Economic Zones Subdecree Under Review Bond Market

The final draft of a subdecree es­ta­­blishing special economic zones is under review by senior government officials, even though a proposed law on the zones has not been passed by the National As­sem­­bly, government officials said Mon­day.

“There have been many meetings on it, but I don’t know when the prime minister will sign it,” Coun­­cil for the Development of Cam­­bodia spokesman Chea Vu­thy said.

Walled-in special economic zones, under discussion since 1994, are envisioned for Sihanouk­ville and Koh Kong.

Export processing areas within the zones will function as separate cus­toms areas, where materials en­ter without tariffs but cannot be brought to domestic markets.

Under the final draft, private zone de­velopers are given a minimum nine-year tax holiday, while in­ves­tors will apparently be subject to the tax incentives outlined in the 2003 Law on Investment.

The provision could prove con­tro­­versial with businessmen who have advocated a return, within the zone, to the 1994 investment law’s more generous tax breaks.

International Business Club Pres­­ident Bretton Sciaroni said that he and other business leaders will meet Thursday with Finance Minister Keat Chhon to discuss the subdecree.

Ch­inese Chamber of Com­merce Pres­ident Jimmy Gao said Chi­nese in­vestors welcome pro­gress on the es­tablishment of the zones.

“A key advantage is in the trans­por­tation costs,” he said. “If the cost of moving a container away from the Sihanoukville to Phnom Penh can be eliminated that makes it very attractive…. The garment in­dus­try will try to set up there if they can save costs.”

Coalition of Cambodian Apparel Workers Democratic Union De­pu­ty President Chhorn Sokha said Mon­­day that she believes the zones will create jobs and if garment factories move to Siha­nouk­ville, workers will relocate with them. But she said that the right to hold dem­o­nstrations could be constrained in the new zones.

“We are afraid that workers will be kept apart from the other people in the country and guards will be de­ployed,” she said.

The final draft of the subdecree stip­ulates that the labor code ap­plies within zones. Developers are al­so required to set up vocational train­­ing schools and investors can on­ly hire 10 percent of staffs from abroad. The subdecree also differs from the draft law prepared with the as­sis­­tance of the Japanese In­ter­na­­tion­­al Cooperation Agency in May 2004.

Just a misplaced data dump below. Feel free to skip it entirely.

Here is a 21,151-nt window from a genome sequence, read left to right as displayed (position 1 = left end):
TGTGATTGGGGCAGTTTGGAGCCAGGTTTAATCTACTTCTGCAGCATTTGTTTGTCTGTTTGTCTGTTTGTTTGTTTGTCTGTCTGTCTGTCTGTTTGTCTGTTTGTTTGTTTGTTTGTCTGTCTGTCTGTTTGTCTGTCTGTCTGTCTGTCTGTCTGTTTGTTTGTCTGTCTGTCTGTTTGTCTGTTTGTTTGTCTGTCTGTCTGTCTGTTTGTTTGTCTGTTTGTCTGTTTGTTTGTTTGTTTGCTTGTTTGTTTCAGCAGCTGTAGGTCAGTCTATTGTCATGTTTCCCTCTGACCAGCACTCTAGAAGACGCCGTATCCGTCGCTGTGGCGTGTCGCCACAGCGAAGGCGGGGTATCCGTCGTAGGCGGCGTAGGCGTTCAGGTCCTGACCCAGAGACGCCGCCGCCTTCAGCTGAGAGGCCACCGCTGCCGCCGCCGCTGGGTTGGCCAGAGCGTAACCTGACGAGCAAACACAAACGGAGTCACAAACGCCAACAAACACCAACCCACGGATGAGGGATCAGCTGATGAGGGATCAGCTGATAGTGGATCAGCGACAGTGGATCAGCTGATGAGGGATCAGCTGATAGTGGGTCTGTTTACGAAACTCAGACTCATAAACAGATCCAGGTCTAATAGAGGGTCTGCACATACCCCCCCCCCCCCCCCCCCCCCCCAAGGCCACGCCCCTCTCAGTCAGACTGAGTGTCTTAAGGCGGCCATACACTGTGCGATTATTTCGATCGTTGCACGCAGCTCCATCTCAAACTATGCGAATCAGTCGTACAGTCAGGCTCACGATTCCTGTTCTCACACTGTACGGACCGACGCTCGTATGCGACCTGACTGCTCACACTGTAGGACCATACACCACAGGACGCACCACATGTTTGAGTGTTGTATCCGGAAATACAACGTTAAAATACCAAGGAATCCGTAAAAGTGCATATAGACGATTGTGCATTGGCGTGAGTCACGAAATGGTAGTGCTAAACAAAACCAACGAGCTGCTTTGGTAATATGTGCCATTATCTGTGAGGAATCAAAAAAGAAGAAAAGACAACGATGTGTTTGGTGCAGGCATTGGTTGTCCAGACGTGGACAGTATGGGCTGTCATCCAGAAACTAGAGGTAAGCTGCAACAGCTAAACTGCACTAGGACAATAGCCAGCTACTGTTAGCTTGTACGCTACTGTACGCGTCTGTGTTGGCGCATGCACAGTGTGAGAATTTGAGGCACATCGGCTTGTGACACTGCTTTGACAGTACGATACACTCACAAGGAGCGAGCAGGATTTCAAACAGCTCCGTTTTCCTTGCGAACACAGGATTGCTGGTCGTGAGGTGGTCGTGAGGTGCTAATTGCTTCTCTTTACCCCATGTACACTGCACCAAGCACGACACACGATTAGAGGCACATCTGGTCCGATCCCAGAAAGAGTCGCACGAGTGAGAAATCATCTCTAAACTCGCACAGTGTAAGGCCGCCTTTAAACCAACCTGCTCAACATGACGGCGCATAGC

In the JICA version, special eco­no­­mic zones would have been gov­erned by an independent au­thor­ity known as the Economic Zones Au­thor­ity of Cambodia. This authority would have ap­prov­ed investors and grant­ed incentives. Members of the EZAC were for­bidden from hold­ing other gov­ern­ment offices or having any bus­i­ness interests in the zones. They were required to de­­clare their as­sets. In the final draft of the subdecree, there is no prohibition stopping zone administrators from hold­ing other office or having bus­i­ness interests in the zones.

The Attwood company was gran­ted the right to develop a zone in Sihanoukville earlier this year, pri­or to the subdecree. Of­fi­cial doc­u­ments indicated that the wife of Com­­merce minster Cham Pra­sidh own­ed a significant stake in the com­­pany at the time.

Chapter 4, article 7 of the subdecree also states that “zone development and local investors can re­ceive special rights to possess land…through the possibility of amen­d­ments to concerned regulations.” In recent months, CDC co-pres­­ident Prince Norodom Ra­na­riddh has called for allowing for­eign­ers to own land in economic zones, a move that would require an amendment to the Con­sti­tu­tion.

Opposition lawmaker Son Chhay said Monday that economic zones should be debated by the Na­­tional Assembly rather than ap­prov­­ed by subdecree.

“This is the way the government has chosen to operate now,” he said. “It is like the law on casinos. In­stead of debating the law, they de­cided to let casinos operate with on­ly a subdecree.”

The lawmaker also criticized the lack of conflict of interest provisions in the subdecree. “This opens the door to corruption,” he said.

(Additional reporting by Kuch Naren)


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